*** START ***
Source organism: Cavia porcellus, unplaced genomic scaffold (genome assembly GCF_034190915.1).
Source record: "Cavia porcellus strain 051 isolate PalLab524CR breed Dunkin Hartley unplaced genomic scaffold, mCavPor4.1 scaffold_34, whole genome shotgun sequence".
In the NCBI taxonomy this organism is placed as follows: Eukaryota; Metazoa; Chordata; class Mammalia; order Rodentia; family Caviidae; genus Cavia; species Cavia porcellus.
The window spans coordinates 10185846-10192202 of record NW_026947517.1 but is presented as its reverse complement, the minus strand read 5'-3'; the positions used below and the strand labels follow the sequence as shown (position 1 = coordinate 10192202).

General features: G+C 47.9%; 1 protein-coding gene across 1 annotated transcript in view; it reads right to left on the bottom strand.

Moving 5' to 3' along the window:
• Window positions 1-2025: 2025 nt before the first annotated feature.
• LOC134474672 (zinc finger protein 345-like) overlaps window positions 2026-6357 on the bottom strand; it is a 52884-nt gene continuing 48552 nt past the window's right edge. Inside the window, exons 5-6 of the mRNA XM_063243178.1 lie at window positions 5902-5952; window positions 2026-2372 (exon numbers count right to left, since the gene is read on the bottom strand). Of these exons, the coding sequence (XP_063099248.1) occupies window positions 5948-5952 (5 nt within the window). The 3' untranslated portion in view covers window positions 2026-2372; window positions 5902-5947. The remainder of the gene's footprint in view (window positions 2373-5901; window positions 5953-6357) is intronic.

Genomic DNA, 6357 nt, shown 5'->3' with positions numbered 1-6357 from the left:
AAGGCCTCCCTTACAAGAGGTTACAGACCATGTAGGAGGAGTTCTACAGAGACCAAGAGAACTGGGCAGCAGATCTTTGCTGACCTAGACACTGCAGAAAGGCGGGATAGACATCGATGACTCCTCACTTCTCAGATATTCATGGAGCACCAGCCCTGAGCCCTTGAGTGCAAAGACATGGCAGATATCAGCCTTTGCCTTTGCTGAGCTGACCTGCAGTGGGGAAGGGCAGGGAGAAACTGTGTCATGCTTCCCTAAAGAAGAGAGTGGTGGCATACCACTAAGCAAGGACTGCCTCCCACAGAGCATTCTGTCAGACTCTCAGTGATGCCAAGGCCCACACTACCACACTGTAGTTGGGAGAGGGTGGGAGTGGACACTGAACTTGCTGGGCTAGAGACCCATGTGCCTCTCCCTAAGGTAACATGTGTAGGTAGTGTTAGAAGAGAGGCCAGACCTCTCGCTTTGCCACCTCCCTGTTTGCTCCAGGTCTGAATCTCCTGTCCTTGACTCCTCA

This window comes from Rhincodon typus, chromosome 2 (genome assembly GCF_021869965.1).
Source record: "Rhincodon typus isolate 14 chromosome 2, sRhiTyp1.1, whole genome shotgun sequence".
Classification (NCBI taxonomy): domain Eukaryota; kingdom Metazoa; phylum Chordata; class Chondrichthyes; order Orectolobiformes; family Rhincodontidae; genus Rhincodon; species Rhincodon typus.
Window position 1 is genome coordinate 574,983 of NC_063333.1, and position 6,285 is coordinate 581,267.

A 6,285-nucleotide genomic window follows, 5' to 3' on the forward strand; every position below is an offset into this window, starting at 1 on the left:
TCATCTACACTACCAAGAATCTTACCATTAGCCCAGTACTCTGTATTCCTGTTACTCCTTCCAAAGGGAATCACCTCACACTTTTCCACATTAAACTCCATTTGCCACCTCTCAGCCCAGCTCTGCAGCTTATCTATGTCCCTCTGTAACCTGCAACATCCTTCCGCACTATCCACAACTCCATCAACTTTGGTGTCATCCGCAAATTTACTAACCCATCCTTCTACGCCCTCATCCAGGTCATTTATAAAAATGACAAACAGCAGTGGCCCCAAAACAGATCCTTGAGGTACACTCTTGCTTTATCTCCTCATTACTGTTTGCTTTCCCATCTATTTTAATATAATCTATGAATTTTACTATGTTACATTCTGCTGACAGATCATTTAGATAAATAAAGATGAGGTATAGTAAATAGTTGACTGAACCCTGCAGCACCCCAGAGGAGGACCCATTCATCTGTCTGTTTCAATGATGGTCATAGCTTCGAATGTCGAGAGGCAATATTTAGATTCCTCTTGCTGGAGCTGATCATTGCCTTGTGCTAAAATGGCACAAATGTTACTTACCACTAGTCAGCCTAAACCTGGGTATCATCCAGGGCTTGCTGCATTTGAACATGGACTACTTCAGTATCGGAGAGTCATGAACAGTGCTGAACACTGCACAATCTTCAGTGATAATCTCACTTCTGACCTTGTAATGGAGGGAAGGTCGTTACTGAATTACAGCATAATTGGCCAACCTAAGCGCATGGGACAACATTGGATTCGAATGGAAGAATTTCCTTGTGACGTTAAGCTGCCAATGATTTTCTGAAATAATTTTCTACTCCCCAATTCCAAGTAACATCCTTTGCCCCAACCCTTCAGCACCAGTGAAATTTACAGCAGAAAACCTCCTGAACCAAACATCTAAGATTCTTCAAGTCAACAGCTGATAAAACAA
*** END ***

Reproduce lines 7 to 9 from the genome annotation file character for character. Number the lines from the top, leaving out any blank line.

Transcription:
• Window positions 1-2025: 2025 nt before the first annotated feature.
• LOC134474672 (zinc finger protein 345-like) overlaps window positions 2026-6357 on the bottom strand; it is a 52884-nt gene continuing 48552 nt past the window's right edge. Inside the window, exons 5-6 of the mRNA XM_063243178.1 lie at window positions 5902-5952; window positions 2026-2372 (exon numbers count right to left, since the gene is read on the bottom strand). Of these exons, the coding sequence (XP_063099248.1) occupies window positions 5948-5952 (5 nt within the window). The 3' untranslated portion in view covers window positions 2026-2372; window positions 5902-5947. The remainder of the gene's footprint in view (window positions 2373-5901; window positions 5953-6357) is intronic.

Genomic DNA, 6357 nt, shown 5'->3' with positions numbered 1-6357 from the left: